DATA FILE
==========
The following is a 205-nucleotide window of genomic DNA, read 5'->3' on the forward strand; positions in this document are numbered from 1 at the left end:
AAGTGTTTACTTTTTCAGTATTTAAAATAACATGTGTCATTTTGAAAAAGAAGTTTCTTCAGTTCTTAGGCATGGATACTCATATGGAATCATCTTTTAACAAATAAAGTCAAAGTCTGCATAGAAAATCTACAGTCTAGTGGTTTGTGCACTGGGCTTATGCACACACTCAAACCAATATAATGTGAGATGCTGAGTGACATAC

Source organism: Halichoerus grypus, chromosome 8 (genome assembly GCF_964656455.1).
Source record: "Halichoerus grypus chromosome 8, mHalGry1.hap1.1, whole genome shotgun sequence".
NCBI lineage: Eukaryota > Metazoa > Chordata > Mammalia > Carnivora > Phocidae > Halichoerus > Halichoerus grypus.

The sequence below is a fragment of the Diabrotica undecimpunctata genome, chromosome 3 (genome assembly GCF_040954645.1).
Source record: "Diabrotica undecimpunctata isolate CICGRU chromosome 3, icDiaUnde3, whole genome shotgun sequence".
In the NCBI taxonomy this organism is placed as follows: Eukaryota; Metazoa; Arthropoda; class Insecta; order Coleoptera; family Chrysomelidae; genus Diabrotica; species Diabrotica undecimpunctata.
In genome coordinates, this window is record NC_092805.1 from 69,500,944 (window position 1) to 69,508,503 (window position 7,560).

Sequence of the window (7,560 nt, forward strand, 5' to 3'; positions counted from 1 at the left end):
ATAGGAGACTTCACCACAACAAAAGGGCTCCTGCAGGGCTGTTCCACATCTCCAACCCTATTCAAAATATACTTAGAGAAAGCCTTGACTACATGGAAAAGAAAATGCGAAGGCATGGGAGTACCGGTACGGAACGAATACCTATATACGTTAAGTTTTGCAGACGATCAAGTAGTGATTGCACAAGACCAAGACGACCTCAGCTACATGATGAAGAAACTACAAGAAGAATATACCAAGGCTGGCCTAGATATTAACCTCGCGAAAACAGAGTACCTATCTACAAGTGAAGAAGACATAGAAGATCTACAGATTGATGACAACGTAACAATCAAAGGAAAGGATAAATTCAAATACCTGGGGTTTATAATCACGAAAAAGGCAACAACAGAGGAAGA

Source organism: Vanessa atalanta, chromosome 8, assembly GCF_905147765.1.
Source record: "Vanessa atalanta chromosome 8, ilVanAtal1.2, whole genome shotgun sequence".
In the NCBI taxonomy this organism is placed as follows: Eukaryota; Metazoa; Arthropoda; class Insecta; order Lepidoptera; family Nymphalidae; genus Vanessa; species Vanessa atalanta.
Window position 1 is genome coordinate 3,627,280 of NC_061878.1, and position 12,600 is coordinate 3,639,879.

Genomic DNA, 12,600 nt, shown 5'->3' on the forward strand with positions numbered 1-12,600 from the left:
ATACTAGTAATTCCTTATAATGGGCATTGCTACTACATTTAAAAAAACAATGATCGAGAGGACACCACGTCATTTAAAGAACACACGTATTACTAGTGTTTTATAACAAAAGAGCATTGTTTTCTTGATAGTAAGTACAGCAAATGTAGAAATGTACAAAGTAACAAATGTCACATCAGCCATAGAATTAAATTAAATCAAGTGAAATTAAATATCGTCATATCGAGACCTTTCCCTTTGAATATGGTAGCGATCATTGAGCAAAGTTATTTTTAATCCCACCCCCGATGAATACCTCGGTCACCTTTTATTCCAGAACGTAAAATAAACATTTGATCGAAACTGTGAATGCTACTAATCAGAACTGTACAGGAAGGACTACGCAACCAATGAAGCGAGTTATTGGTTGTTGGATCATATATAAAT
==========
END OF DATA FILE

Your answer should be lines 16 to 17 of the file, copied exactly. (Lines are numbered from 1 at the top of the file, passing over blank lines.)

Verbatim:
Genomic DNA, 12,600 nt, shown 5'->3' on the forward strand with positions numbered 1-12,600 from the left:
ATACTAGTAATTCCTTATAATGGGCATTGCTACTACATTTAAAAAAACAATGATCGAGAGGACACCACGTCATTTAAAGAACACACGTATTACTAGTGTTTTATAACAAAAGAGCATTGTTTTCTTGATAGTAAGTACAGCAAATGTAGAAATGTACAAAGTAACAAATGTCACATCAGCCATAGAATTAAATTAAATCAAGTGAAATTAAATATCGTCATATCGAGACCTTTCCCTTTGAATATGGTAGCGATCATTGAGCAAAGTTATTTTTAATCCCACCCCCGATGAATACCTCGGTCACCTTTTATTCCAGAACGTAAAATAAACATTTGATCGAAACTGTGAATGCTACTAATCAGAACTGTACAGGAAGGACTACGCAACCAATGAAGCGAGTTATTGGTTGTTGGATCATATATAAAT